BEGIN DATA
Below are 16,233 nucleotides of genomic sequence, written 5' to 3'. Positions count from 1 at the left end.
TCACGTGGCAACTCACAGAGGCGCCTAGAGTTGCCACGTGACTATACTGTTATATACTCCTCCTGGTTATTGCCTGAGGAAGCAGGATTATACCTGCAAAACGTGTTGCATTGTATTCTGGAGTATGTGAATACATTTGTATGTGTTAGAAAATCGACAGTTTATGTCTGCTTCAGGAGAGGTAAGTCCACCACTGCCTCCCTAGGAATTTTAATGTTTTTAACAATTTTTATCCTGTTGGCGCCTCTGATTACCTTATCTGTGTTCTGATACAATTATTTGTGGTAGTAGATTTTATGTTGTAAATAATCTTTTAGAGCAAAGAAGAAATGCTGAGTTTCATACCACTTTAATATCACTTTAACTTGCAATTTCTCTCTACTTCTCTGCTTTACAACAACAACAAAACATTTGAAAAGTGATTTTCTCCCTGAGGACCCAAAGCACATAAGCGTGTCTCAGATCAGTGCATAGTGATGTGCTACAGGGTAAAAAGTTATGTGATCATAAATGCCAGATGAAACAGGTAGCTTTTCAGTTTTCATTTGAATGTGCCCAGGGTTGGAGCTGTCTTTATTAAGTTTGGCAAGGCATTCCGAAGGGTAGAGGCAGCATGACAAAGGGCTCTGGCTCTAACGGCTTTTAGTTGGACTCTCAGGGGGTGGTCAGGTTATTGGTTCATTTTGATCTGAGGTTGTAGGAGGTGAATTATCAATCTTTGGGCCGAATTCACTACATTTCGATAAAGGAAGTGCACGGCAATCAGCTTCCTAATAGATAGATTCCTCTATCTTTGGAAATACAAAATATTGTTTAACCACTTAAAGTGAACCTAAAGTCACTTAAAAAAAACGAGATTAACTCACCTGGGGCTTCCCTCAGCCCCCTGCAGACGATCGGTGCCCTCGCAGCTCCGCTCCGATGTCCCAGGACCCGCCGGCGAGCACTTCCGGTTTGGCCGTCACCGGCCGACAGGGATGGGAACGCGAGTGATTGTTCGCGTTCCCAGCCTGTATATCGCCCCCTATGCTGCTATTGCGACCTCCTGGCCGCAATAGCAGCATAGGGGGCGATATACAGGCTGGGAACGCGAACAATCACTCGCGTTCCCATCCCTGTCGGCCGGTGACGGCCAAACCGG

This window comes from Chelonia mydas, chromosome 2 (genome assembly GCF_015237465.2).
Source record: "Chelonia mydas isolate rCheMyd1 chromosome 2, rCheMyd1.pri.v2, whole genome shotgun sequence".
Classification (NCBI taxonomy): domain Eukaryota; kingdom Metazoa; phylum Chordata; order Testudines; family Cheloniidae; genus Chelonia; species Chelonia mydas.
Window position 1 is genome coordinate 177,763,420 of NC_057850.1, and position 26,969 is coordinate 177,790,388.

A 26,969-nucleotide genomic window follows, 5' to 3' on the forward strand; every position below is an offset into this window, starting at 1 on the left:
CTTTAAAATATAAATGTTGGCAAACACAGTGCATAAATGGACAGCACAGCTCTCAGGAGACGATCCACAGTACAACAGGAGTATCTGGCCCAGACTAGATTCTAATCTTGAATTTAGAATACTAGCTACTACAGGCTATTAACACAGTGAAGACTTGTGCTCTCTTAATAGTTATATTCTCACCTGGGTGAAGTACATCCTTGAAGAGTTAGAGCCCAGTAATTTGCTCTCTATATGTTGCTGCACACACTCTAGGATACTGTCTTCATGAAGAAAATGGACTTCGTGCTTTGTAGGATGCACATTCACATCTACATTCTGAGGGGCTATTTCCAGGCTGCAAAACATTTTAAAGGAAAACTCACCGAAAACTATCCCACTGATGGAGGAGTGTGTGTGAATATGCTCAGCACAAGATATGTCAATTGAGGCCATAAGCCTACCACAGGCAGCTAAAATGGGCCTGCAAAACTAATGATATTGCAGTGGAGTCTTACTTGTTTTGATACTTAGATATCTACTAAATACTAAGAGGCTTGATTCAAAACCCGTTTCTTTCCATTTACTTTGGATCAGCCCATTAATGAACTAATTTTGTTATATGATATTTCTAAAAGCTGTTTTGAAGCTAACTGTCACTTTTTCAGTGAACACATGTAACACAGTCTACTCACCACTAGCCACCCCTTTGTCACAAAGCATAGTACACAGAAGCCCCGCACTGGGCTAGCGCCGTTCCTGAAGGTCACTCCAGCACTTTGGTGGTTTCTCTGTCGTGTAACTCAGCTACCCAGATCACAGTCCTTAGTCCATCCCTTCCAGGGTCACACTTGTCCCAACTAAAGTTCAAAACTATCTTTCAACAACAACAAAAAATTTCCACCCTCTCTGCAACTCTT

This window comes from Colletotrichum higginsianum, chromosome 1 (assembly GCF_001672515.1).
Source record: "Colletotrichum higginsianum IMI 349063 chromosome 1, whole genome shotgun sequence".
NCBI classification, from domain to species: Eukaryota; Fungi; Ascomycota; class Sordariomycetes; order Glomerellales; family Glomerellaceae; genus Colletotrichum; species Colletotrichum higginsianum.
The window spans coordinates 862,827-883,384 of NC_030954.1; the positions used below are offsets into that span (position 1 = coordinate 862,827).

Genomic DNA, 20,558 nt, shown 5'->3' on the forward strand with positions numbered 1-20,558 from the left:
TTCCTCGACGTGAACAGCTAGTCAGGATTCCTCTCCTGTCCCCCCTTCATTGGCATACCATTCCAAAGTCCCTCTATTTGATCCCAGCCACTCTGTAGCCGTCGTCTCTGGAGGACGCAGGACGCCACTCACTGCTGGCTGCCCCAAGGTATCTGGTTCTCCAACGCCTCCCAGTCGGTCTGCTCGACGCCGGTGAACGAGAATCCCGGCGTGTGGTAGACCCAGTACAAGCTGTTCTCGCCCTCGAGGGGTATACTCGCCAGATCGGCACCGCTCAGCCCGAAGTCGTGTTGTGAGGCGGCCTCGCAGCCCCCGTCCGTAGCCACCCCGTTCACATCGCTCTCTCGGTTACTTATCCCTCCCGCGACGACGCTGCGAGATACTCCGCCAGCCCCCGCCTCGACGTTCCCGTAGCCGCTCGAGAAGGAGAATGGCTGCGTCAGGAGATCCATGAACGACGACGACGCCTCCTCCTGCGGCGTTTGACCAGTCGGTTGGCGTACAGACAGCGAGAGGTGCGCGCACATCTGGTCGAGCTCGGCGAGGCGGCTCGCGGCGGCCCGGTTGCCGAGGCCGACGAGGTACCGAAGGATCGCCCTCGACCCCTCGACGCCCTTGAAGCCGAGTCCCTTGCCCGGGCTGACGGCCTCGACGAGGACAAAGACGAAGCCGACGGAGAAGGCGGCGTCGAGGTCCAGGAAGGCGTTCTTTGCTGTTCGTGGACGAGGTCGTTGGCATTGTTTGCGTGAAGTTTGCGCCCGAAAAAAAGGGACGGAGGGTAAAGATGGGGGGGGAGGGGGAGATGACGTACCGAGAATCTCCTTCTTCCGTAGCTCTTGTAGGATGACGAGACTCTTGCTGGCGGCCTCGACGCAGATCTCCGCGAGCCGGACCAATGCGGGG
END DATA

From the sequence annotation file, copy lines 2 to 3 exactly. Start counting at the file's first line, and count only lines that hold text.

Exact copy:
TCACGTGGCAACTCACAGAGGCGCCTAGAGTTGCCACGTGACTATACTGTTATATACTCCTCCTGGTTATTGCCTGAGGAAGCAGGATTATACCTGCAAAACGTGTTGCATTGTATTCTGGAGTATGTGAATACATTTGTATGTGTTAGAAAATCGACAGTTTATGTCTGCTTCAGGAGAGGTAAGTCCACCACTGCCTCCCTAGGAATTTTAATGTTTTTAACAATTTTTATCCTGTTGGCGCCTCTGATTACCTTATCTGTGTTCTGATACAATTATTTGTGGTAGTAGATTTTATGTTGTAAATAATCTTTTAGAGCAAAGAAGAAATGCTGAGTTTCATACCACTTTAATATCACTTTAACTTGCAATTTCTCTCTACTTCTCTGCTTTACAACAACAACAAAACATTTGAAAAGTGATTTTCTCCCTGAGGACCCAAAGCACATAAGCGTGTCTCAGATCAGTGCATAGTGATGTGCTACAGGGTAAAAAGTTATGTGATCATAAATGCCAGATGAAACAGGTAGCTTTTCAGTTTTCATTTGAATGTGCCCAGGGTTGGAGCTGTCTTTATTAAGTTTGGCAAGGCATTCCGAAGGGTAGAGGCAGCATGACAAAGGGCTCTGGCTCTAACGGCTTTTAGTTGGACTCTCAGGGGGTGGTCAGGTTATTGGTTCATTTTGATCTGAGGTTGTAGGAGGTGAATTATCAATCTTTGGGCCGAATTCACTACATTTCGATAAAGGAAGTGCACGGCAATCAGCTTCCTAATAGATAGATTCCTCTATCTTTGGAAATACAAAATATTGTTTAACCACTTAAAGTGAACCTAAAGTCACTTAAAAAAAACGAGATTAACTCACCTGGGGCTTCCCTCAGCCCCCTGCAGACGATCGGTGCCCTCGCAGCTCCGCTCCGATGTCCCAGGACCCGCCGGCGAGCACTTCCGGTTTGGCCGTCACCGGCCGACAGGGATGGGAACGCGAGTGATTGTTCGCGTTCCCAGCCTGTATATCGCCCCCTATGCTGCTATTGCGACCTCCTGGCCGCAATAGCAGCATAGGGGGCGATATACAGGCTGGGAACGCGAACAATCACTCGCGTTCCCATCCCTGTCGGCCGGTGACGGCCAAACCGG

This window comes from Chelonia mydas, chromosome 2 (genome assembly GCF_015237465.2).